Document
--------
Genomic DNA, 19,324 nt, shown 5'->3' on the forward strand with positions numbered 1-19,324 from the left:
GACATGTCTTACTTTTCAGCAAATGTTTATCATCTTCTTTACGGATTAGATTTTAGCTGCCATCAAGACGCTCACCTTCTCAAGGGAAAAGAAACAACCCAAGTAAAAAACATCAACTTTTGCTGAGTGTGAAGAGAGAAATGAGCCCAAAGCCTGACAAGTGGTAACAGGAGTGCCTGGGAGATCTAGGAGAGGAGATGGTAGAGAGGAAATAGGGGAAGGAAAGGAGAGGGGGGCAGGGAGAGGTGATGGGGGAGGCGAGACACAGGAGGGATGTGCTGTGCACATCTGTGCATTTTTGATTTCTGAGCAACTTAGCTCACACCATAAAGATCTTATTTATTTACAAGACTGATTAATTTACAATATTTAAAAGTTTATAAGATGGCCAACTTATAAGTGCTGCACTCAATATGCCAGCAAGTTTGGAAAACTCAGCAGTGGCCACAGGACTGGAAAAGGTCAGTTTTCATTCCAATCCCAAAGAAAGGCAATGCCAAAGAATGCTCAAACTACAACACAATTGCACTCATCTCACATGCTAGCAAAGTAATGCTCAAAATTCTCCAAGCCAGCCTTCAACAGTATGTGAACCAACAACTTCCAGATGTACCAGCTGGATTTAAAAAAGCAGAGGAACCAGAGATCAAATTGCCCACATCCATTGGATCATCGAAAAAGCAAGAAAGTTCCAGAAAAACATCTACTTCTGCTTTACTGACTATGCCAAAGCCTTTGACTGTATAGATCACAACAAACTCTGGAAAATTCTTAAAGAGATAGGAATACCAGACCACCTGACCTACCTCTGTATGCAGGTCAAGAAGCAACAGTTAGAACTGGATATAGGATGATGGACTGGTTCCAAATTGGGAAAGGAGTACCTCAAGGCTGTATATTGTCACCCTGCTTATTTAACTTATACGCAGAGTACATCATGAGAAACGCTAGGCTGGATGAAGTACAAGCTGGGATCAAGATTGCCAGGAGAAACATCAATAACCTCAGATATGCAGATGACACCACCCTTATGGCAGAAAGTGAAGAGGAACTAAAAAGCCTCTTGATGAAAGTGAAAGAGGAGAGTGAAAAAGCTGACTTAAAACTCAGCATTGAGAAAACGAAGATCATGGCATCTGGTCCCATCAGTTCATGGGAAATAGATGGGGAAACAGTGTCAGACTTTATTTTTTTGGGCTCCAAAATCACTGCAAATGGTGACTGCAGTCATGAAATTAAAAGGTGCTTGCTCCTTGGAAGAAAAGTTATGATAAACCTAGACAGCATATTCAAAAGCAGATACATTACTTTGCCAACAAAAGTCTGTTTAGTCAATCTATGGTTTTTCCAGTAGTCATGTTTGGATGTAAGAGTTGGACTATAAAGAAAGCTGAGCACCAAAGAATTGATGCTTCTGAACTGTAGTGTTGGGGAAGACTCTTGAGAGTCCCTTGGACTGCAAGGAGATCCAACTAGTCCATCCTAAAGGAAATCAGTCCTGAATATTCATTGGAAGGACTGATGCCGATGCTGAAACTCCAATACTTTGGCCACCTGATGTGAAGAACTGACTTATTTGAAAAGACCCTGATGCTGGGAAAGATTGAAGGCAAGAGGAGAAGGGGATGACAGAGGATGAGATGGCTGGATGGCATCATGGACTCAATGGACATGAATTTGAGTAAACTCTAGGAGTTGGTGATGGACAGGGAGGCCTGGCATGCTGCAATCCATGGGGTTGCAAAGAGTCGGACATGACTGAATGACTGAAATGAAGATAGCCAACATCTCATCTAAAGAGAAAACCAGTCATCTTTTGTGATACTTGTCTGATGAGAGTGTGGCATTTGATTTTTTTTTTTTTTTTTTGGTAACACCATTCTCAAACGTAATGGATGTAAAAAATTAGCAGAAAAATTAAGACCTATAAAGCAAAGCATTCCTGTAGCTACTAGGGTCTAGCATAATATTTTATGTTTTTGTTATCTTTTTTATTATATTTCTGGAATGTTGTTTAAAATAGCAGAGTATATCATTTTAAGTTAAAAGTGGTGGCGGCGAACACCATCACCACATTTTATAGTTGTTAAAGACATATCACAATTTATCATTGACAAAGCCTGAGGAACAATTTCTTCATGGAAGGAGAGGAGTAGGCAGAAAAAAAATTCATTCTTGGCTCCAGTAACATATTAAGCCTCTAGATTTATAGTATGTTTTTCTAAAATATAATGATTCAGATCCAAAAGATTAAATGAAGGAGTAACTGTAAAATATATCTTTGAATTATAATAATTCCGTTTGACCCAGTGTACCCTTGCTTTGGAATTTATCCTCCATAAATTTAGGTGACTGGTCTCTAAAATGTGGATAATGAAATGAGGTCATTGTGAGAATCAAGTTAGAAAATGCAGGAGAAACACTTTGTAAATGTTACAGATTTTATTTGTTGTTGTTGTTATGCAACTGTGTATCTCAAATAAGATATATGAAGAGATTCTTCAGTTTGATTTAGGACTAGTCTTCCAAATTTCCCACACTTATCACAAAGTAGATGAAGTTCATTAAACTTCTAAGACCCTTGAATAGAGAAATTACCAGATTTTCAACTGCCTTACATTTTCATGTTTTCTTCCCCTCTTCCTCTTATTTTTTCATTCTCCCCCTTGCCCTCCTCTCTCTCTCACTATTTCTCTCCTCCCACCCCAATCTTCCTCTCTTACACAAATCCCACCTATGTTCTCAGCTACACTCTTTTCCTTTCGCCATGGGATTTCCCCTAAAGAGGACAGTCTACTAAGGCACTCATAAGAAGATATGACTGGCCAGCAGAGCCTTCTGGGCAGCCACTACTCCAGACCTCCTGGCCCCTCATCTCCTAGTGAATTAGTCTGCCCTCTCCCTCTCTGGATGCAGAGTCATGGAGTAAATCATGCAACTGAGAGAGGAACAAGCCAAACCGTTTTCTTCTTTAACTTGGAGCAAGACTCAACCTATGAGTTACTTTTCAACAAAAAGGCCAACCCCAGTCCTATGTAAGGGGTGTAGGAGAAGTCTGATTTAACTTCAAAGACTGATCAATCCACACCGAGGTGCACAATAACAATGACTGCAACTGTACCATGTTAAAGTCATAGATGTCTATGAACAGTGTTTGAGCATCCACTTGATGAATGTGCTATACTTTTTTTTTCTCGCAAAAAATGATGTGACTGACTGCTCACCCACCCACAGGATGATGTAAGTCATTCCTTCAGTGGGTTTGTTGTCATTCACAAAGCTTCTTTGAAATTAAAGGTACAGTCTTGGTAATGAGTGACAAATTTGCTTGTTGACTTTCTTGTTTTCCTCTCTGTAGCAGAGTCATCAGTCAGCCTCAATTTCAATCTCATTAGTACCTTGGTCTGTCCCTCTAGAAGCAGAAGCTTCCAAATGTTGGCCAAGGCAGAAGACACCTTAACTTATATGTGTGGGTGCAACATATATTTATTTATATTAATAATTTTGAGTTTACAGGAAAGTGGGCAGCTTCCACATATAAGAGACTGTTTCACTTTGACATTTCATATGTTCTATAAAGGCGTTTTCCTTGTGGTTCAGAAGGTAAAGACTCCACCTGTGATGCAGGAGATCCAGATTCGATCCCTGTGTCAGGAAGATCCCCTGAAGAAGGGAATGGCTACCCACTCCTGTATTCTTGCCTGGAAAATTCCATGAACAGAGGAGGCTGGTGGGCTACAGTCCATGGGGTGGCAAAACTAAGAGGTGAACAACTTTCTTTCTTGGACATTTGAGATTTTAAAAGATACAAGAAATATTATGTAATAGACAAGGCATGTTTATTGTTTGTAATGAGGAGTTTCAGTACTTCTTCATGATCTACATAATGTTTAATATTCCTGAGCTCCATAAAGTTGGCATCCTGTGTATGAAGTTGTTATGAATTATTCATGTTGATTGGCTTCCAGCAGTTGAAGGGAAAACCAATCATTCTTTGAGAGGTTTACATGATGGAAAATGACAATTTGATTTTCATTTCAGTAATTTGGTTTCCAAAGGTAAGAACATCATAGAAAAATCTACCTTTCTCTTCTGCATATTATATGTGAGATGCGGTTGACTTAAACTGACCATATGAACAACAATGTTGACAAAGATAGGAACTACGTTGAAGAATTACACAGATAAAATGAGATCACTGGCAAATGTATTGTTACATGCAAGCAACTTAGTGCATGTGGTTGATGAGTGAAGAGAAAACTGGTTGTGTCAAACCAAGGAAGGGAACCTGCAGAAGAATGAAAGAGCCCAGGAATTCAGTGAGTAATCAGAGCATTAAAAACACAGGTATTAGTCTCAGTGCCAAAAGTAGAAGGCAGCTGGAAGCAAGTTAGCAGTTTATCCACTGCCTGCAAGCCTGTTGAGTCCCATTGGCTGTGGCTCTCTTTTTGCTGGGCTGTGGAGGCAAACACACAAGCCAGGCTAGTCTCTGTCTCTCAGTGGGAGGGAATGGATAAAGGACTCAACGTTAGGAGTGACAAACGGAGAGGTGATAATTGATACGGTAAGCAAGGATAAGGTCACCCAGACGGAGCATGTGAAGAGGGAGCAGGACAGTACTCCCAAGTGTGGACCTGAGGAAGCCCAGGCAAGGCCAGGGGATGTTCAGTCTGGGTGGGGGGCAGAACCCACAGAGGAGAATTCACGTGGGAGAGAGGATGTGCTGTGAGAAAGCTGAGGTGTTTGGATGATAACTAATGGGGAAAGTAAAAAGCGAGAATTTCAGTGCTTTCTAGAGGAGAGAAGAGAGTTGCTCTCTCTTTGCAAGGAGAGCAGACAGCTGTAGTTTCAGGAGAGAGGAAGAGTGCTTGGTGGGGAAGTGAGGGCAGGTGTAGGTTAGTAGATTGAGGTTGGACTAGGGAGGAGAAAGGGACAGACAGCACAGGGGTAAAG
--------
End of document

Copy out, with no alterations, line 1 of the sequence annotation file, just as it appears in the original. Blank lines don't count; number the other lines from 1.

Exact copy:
Genomic DNA, 19,324 nt, shown 5'->3' on the forward strand with positions numbered 1-19,324 from the left: